Condition: Human

Stephen Palmer

author of novels
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For thirty five years I’ve been fascinated by human consciousness, its evolution by natural selection, and the human condition. Some decades ago I made a couple of attempts at writing a work encapsulating some of the ideas I’d read – those of Erich Fromm, Dorothy Rowe and Nicholas Humphrey in particular – and of my own, but the books didn’t work out. I’ve had a couple of tries since then, and again they didn’t work out. So a few years ago I had the idea to make a film, thinking that perhaps image and sound would be a better medium than words.

Starting this summer I hope to be making six short films encapsulating all the ideas which interest me: Condition: Human. This will be a personal view. I wrote the scripts earlier in the year, and have since then been working on a shooting schedule, locations, voice-overs – which are surprisingly difficult to do – and the music. My hope is that this and next month I’ll be able to finish the outdoor filming, leaving the indoor shoots, which can be done in any weather.

I’m not sure what kind of presenter I’ll be. Maybe it won’t work out. But I did have a test run last year, when I gave a half hour extemporised lecture about the basics of human consciousness and its evolution. The previous year, at Asylum in Lincoln, I did something similar. So I think the chances are fair that I can be a half decent presenter.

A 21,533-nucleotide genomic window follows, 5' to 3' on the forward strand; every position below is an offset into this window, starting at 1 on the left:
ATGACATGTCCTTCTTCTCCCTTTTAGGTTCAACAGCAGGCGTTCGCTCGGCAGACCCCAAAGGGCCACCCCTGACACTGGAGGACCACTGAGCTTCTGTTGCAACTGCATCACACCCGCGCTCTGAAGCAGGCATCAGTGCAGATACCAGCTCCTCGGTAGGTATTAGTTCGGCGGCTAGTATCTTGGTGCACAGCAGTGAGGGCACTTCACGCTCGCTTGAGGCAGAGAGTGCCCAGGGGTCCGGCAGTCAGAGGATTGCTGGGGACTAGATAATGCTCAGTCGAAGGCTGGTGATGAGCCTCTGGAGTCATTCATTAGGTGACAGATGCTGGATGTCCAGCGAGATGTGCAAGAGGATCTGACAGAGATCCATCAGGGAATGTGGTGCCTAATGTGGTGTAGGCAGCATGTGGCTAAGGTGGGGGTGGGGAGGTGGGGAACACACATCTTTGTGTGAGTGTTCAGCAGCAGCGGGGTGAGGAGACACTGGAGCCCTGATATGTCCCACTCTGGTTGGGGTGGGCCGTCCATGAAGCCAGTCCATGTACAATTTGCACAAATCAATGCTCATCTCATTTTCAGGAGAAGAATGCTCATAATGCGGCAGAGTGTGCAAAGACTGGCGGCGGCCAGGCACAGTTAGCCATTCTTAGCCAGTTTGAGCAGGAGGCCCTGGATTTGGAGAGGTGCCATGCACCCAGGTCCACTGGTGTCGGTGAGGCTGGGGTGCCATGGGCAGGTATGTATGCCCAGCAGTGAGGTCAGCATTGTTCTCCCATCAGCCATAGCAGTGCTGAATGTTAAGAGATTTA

More details to follow!
 

Stephen Palmer

author of novels
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I honestly don't know. I tried very hard, but was never satisfied with the results... I couldn't seem to find the right metaphor to carry the whole thing. My last attempt was two years ago, and that faltered half way through. Never a good sign! ;) I'm pretty apprehensive about delivering the scripts to camera, but I'll do my best. The lecture I gave last year was great fun and very enjoyable, plus it was well received by people who saw it and whose opinion I trust. So I think I may be able to make it work...
 

Stephen Palmer

author of novels
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I've now done a couple of filming sessions for Condition: Human and the experience has been… interesting! Yesterday I spent an afternoon with my partner Nicky (director and camcorder operator) at a dell just outside Betws y Coed, and the first problem we encountered was the noise. The river was in full flow - tons of water coming off those Welsh mountains - and its roaring deafened us close-up. However, by filming a little away from the river and using the directional microphone we were able to get an acceptable balance between the background roar and my voice.

But the main problem (which I encountered when making my first recordings in Mortimer Forest) was the script. I'd written full scripts for the six short films earlier in the year, thinking that was the best option, but actually I'm not the sort of speaker who can remember his lines then deliver them. As I discovered when I did my presentation on consciousness at the day job last year, my natural mode is having a basic outline of the topics then speaking in extemporised fashion. Yesterday, as we nervously eyed the sky for rainclouds, I found myself often unable to remember even a few sentences. It's a very strange sensation, going mind-blank. Even simple sentences were tricky! In some circumstances, after a few takes, I couldn't deliver them at all.